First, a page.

A Father’s Legacy

“O dweller of the graves, peace be upon you. May Allah forgive us and you. You reached before us and we will follow behind you.”

This is what the young man prayed as he entered the graveyard. He reached the end of the rows of the graves and came to one simply marked with his father’s name and year of birth and death. He remembered that day 5 years ago as if it was yesterday.

He had finished his O’Level exams and felt a sense of relief. He had done quite well he thought. He was sure he would make his father proud. Maybe he would finally convince him to let him join the army. He never understood why being a Colonel in the Armored Corps himself, he was against his son following in his footsteps.

That afternoon instead of his father’s staff car bringing him home, an army jeep came to their house. A senior officer came to talk to his mother who soon broke down when she heard the news.

A suicide bomber on a motorcycle had collided with his father’s car killing both him and his driver on the spot.

It was then that he understood why his father hadn’t wanted him to join the army. He was trying to protect his only son.

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Alone in the playground


Maryam was excited. Today her father had promised to take her to the playground.  He was supposed to visit every Saturday but often he was too busy to come. He traveled a lot and was out of the country for many weeks at a time.

It was 6 months since her parents had divorced. Sometimes she would hear her mom crying in her bedroom. Maryam was still trying to understand what had happened. In all of her 8 years she had never seen her parents really happy together. It seemed they were only together for her sake. Her dad used to work late and during the week she hardly got to see him. He would come home after she had gone to sleep and leave for work before she got up.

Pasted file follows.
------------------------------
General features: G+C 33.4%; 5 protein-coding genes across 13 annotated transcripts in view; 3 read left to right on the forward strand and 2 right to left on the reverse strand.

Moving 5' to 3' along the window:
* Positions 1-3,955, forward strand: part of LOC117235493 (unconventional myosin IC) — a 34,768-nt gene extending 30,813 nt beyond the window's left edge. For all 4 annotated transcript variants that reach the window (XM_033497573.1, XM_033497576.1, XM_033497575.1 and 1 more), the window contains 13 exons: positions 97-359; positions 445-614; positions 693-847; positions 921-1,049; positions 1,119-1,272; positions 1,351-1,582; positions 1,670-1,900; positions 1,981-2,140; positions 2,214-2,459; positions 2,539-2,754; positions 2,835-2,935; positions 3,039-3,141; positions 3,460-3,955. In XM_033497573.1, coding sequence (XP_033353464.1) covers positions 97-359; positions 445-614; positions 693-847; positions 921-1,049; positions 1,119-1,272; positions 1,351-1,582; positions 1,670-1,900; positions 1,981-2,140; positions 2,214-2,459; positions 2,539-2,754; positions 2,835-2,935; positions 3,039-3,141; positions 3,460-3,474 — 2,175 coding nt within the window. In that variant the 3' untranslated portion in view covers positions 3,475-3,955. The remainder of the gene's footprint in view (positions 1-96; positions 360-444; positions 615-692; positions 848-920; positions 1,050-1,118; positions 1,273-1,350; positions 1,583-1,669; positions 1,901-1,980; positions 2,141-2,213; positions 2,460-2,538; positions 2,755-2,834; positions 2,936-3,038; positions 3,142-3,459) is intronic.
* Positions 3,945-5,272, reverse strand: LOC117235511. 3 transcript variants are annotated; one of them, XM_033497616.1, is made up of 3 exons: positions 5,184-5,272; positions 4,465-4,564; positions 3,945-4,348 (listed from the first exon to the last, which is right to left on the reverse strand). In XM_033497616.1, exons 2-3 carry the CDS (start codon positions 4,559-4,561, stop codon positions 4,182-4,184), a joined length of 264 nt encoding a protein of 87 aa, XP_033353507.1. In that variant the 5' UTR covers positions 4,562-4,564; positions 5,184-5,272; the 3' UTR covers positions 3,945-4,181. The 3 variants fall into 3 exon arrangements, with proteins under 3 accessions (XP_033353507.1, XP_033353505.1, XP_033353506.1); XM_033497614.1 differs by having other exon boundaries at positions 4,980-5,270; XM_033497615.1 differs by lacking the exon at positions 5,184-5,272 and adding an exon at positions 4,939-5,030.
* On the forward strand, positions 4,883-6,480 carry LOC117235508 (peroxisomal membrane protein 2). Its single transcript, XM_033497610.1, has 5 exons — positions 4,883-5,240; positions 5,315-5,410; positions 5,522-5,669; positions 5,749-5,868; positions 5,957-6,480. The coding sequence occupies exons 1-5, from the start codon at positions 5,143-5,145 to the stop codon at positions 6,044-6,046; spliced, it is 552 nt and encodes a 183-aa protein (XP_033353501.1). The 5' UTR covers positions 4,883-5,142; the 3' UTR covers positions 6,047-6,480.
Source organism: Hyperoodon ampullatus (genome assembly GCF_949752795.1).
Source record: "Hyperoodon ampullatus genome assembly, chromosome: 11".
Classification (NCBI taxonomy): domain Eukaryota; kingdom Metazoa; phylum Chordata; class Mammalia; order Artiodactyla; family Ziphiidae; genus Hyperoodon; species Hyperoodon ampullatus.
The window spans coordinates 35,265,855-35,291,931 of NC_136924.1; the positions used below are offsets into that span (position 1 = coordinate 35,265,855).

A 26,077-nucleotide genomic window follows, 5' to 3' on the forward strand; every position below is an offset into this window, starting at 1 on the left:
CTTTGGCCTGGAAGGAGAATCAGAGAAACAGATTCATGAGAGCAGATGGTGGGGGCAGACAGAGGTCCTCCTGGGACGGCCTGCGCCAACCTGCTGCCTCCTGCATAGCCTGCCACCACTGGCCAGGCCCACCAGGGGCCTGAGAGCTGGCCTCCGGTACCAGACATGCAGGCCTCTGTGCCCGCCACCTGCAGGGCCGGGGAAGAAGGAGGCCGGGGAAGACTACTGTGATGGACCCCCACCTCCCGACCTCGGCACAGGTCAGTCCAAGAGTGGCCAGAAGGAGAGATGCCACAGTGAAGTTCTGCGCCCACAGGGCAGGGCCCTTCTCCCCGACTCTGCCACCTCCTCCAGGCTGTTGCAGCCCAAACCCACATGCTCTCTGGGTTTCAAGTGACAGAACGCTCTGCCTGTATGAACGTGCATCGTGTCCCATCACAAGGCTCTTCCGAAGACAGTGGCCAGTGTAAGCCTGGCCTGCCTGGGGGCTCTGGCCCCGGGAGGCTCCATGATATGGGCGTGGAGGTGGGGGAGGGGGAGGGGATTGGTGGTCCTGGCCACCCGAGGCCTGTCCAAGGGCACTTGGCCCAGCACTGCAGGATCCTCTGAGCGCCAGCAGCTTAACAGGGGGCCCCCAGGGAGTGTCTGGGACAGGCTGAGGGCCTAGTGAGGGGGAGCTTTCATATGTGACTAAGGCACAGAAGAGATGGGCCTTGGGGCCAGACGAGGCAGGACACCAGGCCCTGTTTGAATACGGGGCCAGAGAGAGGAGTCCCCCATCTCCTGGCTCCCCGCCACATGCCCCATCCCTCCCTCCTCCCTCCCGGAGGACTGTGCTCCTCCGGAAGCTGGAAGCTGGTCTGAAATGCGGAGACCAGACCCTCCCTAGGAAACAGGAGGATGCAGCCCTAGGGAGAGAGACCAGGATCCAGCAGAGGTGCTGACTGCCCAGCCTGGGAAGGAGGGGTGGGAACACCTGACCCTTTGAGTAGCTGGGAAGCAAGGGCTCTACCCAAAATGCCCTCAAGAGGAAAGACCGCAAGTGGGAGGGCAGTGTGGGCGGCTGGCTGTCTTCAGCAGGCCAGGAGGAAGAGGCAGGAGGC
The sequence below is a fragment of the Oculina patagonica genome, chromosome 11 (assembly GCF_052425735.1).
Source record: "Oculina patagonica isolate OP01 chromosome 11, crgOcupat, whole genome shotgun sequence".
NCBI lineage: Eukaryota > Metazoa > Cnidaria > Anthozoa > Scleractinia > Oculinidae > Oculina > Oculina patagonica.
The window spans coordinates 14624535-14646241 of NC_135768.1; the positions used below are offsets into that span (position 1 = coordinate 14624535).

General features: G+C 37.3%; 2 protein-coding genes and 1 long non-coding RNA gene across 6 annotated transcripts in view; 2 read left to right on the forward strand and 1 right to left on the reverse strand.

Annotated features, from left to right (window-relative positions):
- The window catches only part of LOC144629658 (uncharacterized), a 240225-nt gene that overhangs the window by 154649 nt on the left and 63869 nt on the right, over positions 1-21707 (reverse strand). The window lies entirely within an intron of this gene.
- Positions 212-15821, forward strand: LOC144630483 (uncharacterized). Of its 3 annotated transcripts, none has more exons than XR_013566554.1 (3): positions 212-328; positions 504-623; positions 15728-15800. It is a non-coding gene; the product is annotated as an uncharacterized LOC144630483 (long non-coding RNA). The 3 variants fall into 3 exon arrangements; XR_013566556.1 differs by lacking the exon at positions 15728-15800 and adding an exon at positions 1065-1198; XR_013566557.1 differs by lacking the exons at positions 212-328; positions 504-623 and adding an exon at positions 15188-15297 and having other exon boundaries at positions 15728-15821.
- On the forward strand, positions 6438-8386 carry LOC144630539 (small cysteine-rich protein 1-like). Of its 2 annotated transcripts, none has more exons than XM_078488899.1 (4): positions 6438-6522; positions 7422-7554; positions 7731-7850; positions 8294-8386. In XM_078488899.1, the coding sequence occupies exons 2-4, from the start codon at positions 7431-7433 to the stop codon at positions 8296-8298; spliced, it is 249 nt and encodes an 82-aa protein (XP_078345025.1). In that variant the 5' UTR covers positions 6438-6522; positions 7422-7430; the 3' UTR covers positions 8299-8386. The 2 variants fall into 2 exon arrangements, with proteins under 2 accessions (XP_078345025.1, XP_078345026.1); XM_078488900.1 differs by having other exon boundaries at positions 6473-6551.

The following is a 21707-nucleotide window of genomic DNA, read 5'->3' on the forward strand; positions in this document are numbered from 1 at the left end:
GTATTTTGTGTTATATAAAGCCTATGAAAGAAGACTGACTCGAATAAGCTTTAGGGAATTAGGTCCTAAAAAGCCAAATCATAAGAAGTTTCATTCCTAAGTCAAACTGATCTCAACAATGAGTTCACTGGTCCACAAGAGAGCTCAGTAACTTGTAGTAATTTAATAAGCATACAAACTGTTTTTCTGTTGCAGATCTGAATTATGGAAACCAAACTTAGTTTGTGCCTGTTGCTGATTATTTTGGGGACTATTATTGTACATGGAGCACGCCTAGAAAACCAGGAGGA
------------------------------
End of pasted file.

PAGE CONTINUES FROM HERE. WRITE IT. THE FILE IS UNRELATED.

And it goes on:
But the weekends were special because she got to spend time with her dad. He would take her out to the playground near their house. Run with her while she rode her cycle. Her mom would make sandwiches for them and they would eat in the playground. She loved to ride the merry-go-round with the colorful animals and feel the wind on her face. Her dad had made up a story for each of the animals. The tiger who had a long neck because he liked to look over the hedge into his neighbor’s house,  the giraffe who always felt cold and wore a coat and the mutant turtle whose nose grew long like Pinocchio when he told lies.

Now she would long for the weekends even more. That time with her dad became even more special. But he would not always show up. She would dread the ringing of the telephone on Saturday morning because that would be her dad calling to say he couldn’t make it. But this Saturday, the phone didn’t ring. She waited for a while. Her mom had already started making the sandwiches to take with her. She looked out of the window. She could see the playground and the colorful merry-go-round beckoning her. But there was no sign of her dad. She told her mom that she would wait for him at the playground. She sat on the bench with her sandwiches and watched some children play. After a while the children went home and she was alone. She slowly took out one sandwich and started eating. She could see her mom watching her from their gate. She was hungry and she finished the sandwiches. Still there was no sign of her dad. Her mom had gone inside as well. Maybe she was trying to call him.

She got up and sat next to the mutant turtle on the merry-go-round. Why hadn’t he come? Was he doing something more important or had he just forgotten? Why had he told her he would come? Why had he kept her waiting? What excuse would he make? Would his nose become long like the mutant turtle’s? Was this the beginning of the end? Would he never be her dad again? She felt a lump in her throat but she stopped herself from crying. And there sat the little girl, alone in the playground.